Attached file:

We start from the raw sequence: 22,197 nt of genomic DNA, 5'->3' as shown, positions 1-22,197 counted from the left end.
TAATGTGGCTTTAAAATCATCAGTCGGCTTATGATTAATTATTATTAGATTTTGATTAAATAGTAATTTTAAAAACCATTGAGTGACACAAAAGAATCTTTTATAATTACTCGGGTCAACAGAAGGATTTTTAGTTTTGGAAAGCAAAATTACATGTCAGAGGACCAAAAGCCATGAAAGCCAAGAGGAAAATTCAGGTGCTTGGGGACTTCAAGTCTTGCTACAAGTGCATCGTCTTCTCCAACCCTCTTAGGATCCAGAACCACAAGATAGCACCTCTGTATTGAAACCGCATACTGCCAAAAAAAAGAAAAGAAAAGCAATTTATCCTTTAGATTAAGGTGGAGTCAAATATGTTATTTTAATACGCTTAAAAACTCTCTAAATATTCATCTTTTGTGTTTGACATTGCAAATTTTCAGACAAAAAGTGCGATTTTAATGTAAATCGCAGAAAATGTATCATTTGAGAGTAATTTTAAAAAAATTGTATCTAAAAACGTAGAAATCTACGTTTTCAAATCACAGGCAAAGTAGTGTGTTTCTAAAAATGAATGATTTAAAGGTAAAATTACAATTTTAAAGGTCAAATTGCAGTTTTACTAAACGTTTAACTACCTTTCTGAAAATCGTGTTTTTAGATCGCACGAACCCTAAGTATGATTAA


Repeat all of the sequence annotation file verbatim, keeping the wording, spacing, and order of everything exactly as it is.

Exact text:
We start from the raw sequence: 22,197 nt of genomic DNA, 5'->3' as shown, positions 1-22,197 counted from the left end.
TAATGTGGCTTTAAAATCATCAGTCGGCTTATGATTAATTATTATTAGATTTTGATTAAATAGTAATTTTAAAAACCATTGAGTGACACAAAAGAATCTTTTATAATTACTCGGGTCAACAGAAGGATTTTTAGTTTTGGAAAGCAAAATTACATGTCAGAGGACCAAAAGCCATGAAAGCCAAGAGGAAAATTCAGGTGCTTGGGGACTTCAAGTCTTGCTACAAGTGCATCGTCTTCTCCAACCCTCTTAGGATCCAGAACCACAAGATAGCACCTCTGTATTGAAACCGCATACTGCCAAAAAAAAGAAAAGAAAAGCAATTTATCCTTTAGATTAAGGTGGAGTCAAATATGTTATTTTAATACGCTTAAAAACTCTCTAAATATTCATCTTTTGTGTTTGACATTGCAAATTTTCAGACAAAAAGTGCGATTTTAATGTAAATCGCAGAAAATGTATCATTTGAGAGTAATTTTAAAAAAATTGTATCTAAAAACGTAGAAATCTACGTTTTCAAATCACAGGCAAAGTAGTGTGTTTCTAAAAATGAATGATTTAAAGGTAAAATTACAATTTTAAAGGTCAAATTGCAGTTTTACTAAACGTTTAACTACCTTTCTGAAAATCGTGTTTTTAGATCGCACGAACCCTAAGTATGATTAA